Most of its assumptions are derived from animal research whereby, Behaviourism, influenced by Thorndike, Pavlov, and Skinner mostly, postulates that learning is a change in observable behaviour caused by external stimuli in the environment.Researchers like John B. Watson and Edward L. Thorndike based most of their focus on laboratory experimentation from where they generated the famous stimulus-response model as they believed that the inner experiences that were the focus of psychology could not be properly studied as they were not observable. In behaviourist orientation to learning, the principles of contiguity (how close in time two events must be for a bond to be formed) and reinforcement (any means of increasing the likelihood that an event will be repeated) are central to explaining the learning process. Using consequences to control the occurrence of behaviour, known as operant conditioning - reinforcing what you want people to do again; ignoring or punish what you want people to stop doing, behaviourists generalize their findings from animal research to human learning patterns in classrooms. ...
This orientation to learning has been criticized for its overly deterministic nature of the conditioning theory derived from only empirical evidence of stimulus-response behaviour of animals which, sensibly, cannot be so indiscriminately applied to humans. Their overdependence on single events, stimuli and overt behaviours to judge and evaluate human mind and measuring human learning quantitatively, totally ignoring the cognitive processes in the learner's mind are in great opposition to the views of the cognitivists.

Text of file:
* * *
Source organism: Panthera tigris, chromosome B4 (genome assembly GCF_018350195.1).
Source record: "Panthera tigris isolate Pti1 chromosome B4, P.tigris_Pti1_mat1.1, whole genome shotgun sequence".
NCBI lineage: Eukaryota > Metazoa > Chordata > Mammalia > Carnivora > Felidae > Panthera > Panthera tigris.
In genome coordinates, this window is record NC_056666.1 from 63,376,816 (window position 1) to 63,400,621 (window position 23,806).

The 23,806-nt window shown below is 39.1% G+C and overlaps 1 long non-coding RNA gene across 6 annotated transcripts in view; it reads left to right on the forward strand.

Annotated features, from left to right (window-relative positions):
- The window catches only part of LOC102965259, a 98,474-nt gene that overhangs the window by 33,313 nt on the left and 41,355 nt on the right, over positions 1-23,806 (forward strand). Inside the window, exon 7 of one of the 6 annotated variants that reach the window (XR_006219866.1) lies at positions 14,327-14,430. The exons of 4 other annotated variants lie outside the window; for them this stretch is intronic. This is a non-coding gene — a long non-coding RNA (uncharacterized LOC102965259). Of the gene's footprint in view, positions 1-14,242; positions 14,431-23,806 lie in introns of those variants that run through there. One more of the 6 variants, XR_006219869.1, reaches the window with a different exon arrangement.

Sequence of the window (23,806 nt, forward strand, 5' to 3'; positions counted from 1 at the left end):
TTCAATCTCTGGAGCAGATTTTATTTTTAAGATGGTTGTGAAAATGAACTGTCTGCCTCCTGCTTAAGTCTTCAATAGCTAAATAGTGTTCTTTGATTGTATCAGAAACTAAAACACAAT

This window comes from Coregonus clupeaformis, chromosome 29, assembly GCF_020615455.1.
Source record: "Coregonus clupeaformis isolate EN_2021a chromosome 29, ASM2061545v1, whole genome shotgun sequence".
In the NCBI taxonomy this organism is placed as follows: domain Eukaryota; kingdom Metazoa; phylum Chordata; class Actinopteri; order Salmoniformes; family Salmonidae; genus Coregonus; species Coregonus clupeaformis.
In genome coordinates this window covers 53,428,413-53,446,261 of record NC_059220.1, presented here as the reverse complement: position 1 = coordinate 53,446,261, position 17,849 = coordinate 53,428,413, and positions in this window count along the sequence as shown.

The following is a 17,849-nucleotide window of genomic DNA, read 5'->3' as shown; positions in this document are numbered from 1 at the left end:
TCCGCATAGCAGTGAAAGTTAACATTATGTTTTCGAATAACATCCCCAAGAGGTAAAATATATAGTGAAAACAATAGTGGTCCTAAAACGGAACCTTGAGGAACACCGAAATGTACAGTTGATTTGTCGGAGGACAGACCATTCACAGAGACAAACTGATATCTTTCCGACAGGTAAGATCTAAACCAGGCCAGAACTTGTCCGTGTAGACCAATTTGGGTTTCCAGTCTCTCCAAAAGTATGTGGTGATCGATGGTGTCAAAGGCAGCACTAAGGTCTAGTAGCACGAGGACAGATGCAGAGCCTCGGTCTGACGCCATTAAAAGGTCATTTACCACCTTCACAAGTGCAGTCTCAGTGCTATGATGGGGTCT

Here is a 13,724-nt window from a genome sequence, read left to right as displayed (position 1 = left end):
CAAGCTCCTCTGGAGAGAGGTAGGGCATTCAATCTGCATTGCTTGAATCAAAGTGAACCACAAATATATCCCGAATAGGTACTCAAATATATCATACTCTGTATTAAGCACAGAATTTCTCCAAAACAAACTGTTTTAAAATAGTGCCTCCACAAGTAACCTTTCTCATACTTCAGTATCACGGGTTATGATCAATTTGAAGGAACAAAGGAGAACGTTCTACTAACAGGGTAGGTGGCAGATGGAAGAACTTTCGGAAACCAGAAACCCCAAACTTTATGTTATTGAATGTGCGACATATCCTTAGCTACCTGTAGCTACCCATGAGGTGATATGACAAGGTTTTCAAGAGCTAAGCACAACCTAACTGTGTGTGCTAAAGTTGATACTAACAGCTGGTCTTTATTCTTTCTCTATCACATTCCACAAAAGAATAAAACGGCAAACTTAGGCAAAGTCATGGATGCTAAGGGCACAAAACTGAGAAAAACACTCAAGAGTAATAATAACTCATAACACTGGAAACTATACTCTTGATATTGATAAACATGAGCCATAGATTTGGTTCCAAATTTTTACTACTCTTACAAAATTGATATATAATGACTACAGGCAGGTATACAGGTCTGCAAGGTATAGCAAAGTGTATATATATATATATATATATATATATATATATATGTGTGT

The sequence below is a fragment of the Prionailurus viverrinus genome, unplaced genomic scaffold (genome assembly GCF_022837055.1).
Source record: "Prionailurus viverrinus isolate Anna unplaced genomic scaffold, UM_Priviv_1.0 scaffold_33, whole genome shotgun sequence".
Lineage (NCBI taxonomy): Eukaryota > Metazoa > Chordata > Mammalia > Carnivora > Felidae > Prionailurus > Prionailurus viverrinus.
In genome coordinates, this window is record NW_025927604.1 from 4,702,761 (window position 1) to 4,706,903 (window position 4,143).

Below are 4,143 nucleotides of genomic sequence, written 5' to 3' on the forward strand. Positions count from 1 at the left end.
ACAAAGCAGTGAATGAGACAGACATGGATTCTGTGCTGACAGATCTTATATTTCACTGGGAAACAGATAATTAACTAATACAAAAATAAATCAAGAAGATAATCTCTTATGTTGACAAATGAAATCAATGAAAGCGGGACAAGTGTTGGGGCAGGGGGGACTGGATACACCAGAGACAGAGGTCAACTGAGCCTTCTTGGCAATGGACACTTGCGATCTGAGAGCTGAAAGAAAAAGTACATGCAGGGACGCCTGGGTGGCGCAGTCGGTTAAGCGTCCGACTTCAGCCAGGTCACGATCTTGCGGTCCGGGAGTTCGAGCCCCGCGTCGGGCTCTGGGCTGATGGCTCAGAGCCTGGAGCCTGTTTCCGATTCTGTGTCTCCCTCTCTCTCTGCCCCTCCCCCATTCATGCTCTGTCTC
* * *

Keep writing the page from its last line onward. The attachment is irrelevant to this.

Humanistic theorists, on the other hand, advocate the type of education that is both intellectual and emotional, taking into account the personal experience of the learners involved. Humanistic theories basically emerged in 1960's, following the publication of A S. Neill's book called Summerhill, as a reaction to behaviourist methods and was particularly attractive to post-16 education with students who had not succeeded within the traditional school system. Neill's system was a radical approach to child rearing which represented the true principle of "education without fear". In his book Summerhill, Neill maintains a firm faith "in the goodness of the child" believing that the average child is not born a soulless automaton, but has full potentialities. The aim of education, according to him, should include both cognitive and emotional development of the trainees helping them to respond to life not just with their brain but also their whole personality, a feature that has been lacking in modern society.
Perhaps the most persuasive exploration of a humanistic orientation to learning camefrom Carl Rogers, a gifted teacher, who was able to demystify therapy; focus on the person of the